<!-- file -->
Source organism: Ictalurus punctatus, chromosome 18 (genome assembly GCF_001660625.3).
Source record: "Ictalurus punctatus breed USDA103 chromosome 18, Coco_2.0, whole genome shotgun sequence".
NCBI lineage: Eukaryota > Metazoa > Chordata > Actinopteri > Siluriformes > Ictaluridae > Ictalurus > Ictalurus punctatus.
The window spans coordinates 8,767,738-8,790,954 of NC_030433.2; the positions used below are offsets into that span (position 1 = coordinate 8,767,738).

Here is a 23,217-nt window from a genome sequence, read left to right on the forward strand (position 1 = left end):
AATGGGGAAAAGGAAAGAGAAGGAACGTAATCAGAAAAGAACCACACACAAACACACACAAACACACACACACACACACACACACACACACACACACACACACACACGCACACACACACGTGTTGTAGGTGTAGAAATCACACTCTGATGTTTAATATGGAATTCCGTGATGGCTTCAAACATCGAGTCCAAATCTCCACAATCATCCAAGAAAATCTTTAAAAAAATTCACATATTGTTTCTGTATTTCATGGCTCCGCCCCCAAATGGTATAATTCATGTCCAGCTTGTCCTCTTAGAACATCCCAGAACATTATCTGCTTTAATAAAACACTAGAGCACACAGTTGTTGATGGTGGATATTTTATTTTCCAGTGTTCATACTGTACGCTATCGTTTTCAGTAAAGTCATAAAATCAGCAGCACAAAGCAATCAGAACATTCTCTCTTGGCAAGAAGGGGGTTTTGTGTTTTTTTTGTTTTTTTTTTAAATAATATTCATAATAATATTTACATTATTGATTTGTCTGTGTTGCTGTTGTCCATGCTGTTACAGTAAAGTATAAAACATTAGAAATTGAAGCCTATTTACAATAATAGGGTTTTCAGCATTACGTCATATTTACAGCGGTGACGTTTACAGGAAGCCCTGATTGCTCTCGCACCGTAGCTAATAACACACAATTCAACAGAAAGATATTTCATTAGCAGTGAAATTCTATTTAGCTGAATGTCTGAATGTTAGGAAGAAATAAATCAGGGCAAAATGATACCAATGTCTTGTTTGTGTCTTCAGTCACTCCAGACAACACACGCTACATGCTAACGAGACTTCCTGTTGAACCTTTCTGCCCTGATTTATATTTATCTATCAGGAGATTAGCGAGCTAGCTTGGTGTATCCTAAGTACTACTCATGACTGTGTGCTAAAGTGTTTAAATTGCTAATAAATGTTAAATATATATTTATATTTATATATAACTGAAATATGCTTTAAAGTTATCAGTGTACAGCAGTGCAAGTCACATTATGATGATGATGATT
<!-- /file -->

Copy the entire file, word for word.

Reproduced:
Source organism: Ictalurus punctatus, chromosome 18 (genome assembly GCF_001660625.3).
Source record: "Ictalurus punctatus breed USDA103 chromosome 18, Coco_2.0, whole genome shotgun sequence".
NCBI lineage: Eukaryota > Metazoa > Chordata > Actinopteri > Siluriformes > Ictaluridae > Ictalurus > Ictalurus punctatus.
The window spans coordinates 8,767,738-8,790,954 of NC_030433.2; the positions used below are offsets into that span (position 1 = coordinate 8,767,738).

Here is a 23,217-nt window from a genome sequence, read left to right on the forward strand (position 1 = left end):
AATGGGGAAAAGGAAAGAGAAGGAACGTAATCAGAAAAGAACCACACACAAACACACACAAACACACACACACACACACACACACACACACACACACACACACACACGCACACACACACGTGTTGTAGGTGTAGAAATCACACTCTGATGTTTAATATGGAATTCCGTGATGGCTTCAAACATCGAGTCCAAATCTCCACAATCATCCAAGAAAATCTTTAAAAAAATTCACATATTGTTTCTGTATTTCATGGCTCCGCCCCCAAATGGTATAATTCATGTCCAGCTTGTCCTCTTAGAACATCCCAGAACATTATCTGCTTTAATAAAACACTAGAGCACACAGTTGTTGATGGTGGATATTTTATTTTCCAGTGTTCATACTGTACGCTATCGTTTTCAGTAAAGTCATAAAATCAGCAGCACAAAGCAATCAGAACATTCTCTCTTGGCAAGAAGGGGGTTTTGTGTTTTTTTTGTTTTTTTTTTAAATAATATTCATAATAATATTTACATTATTGATTTGTCTGTGTTGCTGTTGTCCATGCTGTTACAGTAAAGTATAAAACATTAGAAATTGAAGCCTATTTACAATAATAGGGTTTTCAGCATTACGTCATATTTACAGCGGTGACGTTTACAGGAAGCCCTGATTGCTCTCGCACCGTAGCTAATAACACACAATTCAACAGAAAGATATTTCATTAGCAGTGAAATTCTATTTAGCTGAATGTCTGAATGTTAGGAAGAAATAAATCAGGGCAAAATGATACCAATGTCTTGTTTGTGTCTTCAGTCACTCCAGACAACACACGCTACATGCTAACGAGACTTCCTGTTGAACCTTTCTGCCCTGATTTATATTTATCTATCAGGAGATTAGCGAGCTAGCTTGGTGTATCCTAAGTACTACTCATGACTGTGTGCTAAAGTGTTTAAATTGCTAATAAATGTTAAATATATATTTATATTTATATATAACTGAAATATGCTTTAAAGTTATCAGTGTACAGCAGTGCAAGTCACATTATGATGATGATGATT